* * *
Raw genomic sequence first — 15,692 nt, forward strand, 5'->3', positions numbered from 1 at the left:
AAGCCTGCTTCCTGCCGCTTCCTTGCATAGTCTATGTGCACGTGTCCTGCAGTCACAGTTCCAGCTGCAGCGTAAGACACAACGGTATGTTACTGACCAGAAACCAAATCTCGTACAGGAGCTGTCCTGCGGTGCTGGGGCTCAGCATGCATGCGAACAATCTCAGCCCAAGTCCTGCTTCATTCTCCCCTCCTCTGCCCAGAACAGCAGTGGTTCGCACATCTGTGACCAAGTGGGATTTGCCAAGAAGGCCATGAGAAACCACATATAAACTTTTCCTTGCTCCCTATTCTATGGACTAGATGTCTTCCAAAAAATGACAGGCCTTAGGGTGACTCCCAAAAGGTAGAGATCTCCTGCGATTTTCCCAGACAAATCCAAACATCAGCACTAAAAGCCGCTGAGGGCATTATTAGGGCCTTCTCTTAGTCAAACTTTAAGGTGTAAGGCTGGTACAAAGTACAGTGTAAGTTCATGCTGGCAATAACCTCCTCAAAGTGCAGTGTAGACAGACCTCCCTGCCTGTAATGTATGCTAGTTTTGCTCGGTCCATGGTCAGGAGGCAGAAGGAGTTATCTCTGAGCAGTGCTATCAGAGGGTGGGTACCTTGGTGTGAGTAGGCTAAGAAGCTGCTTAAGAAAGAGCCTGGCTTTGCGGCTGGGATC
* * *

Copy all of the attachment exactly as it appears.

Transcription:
Raw genomic sequence first — 15,692 nt, forward strand, 5'->3', positions numbered from 1 at the left:
AAGCCTGCTTCCTGCCGCTTCCTTGCATAGTCTATGTGCACGTGTCCTGCAGTCACAGTTCCAGCTGCAGCGTAAGACACAACGGTATGTTACTGACCAGAAACCAAATCTCGTACAGGAGCTGTCCTGCGGTGCTGGGGCTCAGCATGCATGCGAACAATCTCAGCCCAAGTCCTGCTTCATTCTCCCCTCCTCTGCCCAGAACAGCAGTGGTTCGCACATCTGTGACCAAGTGGGATTTGCCAAGAAGGCCATGAGAAACCACATATAAACTTTTCCTTGCTCCCTATTCTATGGACTAGATGTCTTCCAAAAAATGACAGGCCTTAGGGTGACTCCCAAAAGGTAGAGATCTCCTGCGATTTTCCCAGACAAATCCAAACATCAGCACTAAAAGCCGCTGAGGGCATTATTAGGGCCTTCTCTTAGTCAAACTTTAAGGTGTAAGGCTGGTACAAAGTACAGTGTAAGTTCATGCTGGCAATAACCTCCTCAAAGTGCAGTGTAGACAGACCTCCCTGCCTGTAATGTATGCTAGTTTTGCTCGGTCCATGGTCAGGAGGCAGAAGGAGTTATCTCTGAGCAGTGCTATCAGAGGGTGGGTACCTTGGTGTGAGTAGGCTAAGAAGCTGCTTAAGAAAGAGCCTGGCTTTGCGGCTGGGATC